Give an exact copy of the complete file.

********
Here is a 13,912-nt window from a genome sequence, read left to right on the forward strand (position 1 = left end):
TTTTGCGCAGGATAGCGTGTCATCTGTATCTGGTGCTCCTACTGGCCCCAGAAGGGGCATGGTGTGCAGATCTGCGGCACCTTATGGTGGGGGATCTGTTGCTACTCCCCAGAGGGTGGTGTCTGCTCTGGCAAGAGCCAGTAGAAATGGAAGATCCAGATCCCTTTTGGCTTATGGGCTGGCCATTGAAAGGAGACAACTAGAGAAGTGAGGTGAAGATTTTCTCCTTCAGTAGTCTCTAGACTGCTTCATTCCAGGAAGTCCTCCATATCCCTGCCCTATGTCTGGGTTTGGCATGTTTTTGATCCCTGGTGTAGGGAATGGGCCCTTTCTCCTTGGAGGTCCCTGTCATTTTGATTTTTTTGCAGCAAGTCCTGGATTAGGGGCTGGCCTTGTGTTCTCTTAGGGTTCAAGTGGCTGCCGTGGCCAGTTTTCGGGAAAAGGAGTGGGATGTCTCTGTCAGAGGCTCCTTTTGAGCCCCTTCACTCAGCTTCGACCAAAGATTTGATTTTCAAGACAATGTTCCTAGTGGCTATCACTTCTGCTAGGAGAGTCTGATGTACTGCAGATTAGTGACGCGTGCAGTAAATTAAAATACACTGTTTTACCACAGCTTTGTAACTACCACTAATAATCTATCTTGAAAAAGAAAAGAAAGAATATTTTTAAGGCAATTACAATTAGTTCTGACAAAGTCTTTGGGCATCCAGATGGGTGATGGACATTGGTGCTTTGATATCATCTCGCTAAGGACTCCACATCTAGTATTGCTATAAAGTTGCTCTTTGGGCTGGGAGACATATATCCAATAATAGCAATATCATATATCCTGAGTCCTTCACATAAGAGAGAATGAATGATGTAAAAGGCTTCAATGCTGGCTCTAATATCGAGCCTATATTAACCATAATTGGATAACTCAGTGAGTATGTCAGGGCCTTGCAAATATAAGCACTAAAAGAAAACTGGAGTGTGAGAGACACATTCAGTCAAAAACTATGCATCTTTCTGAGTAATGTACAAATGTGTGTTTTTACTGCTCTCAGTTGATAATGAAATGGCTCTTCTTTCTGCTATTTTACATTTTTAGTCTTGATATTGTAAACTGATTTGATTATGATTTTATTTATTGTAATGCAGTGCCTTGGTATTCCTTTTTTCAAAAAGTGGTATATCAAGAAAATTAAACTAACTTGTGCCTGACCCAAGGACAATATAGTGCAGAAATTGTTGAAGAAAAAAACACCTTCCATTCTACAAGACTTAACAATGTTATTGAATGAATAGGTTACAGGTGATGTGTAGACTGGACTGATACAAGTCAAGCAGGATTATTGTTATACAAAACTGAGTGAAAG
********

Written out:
Here is a 13,912-nt window from a genome sequence, read left to right on the forward strand (position 1 = left end):
TTTTGCGCAGGATAGCGTGTCATCTGTATCTGGTGCTCCTACTGGCCCCAGAAGGGGCATGGTGTGCAGATCTGCGGCACCTTATGGTGGGGGATCTGTTGCTACTCCCCAGAGGGTGGTGTCTGCTCTGGCAAGAGCCAGTAGAAATGGAAGATCCAGATCCCTTTTGGCTTATGGGCTGGCCATTGAAAGGAGACAACTAGAGAAGTGAGGTGAAGATTTTCTCCTTCAGTAGTCTCTAGACTGCTTCATTCCAGGAAGTCCTCCATATCCCTGCCCTATGTCTGGGTTTGGCATGTTTTTGATCCCTGGTGTAGGGAATGGGCCCTTTCTCCTTGGAGGTCCCTGTCATTTTGATTTTTTTGCAGCAAGTCCTGGATTAGGGGCTGGCCTTGTGTTCTCTTAGGGTTCAAGTGGCTGCCGTGGCCAGTTTTCGGGAAAAGGAGTGGGATGTCTCTGTCAGAGGCTCCTTTTGAGCCCCTTCACTCAGCTTCGACCAAAGATTTGATTTTCAAGACAATGTTCCTAGTGGCTATCACTTCTGCTAGGAGAGTCTGATGTACTGCAGATTAGTGACGCGTGCAGTAAATTAAAATACACTGTTTTACCACAGCTTTGTAACTACCACTAATAATCTATCTTGAAAAAGAAAAGAAAGAATATTTTTAAGGCAATTACAATTAGTTCTGACAAAGTCTTTGGGCATCCAGATGGGTGATGGACATTGGTGCTTTGATATCATCTCGCTAAGGACTCCACATCTAGTATTGCTATAAAGTTGCTCTTTGGGCTGGGAGACATATATCCAATAATAGCAATATCATATATCCTGAGTCCTTCACATAAGAGAGAATGAATGATGTAAAAGGCTTCAATGCTGGCTCTAATATCGAGCCTATATTAACCATAATTGGATAACTCAGTGAGTATGTCAGGGCCTTGCAAATATAAGCACTAAAAGAAAACTGGAGTGTGAGAGACACATTCAGTCAAAAACTATGCATCTTTCTGAGTAATGTACAAATGTGTGTTTTTACTGCTCTCAGTTGATAATGAAATGGCTCTTCTTTCTGCTATTTTACATTTTTAGTCTTGATATTGTAAACTGATTTGATTATGATTTTATTTATTGTAATGCAGTGCCTTGGTATTCCTTTTTTCAAAAAGTGGTATATCAAGAAAATTAAACTAACTTGTGCCTGACCCAAGGACAATATAGTGCAGAAATTGTTGAAGAAAAAAACACCTTCCATTCTACAAGACTTAACAATGTTATTGAATGAATAGGTTACAGGTGATGTGTAGACTGGACTGATACAAGTCAAGCAGGATTATTGTTATACAAAACTGAGTGAAAG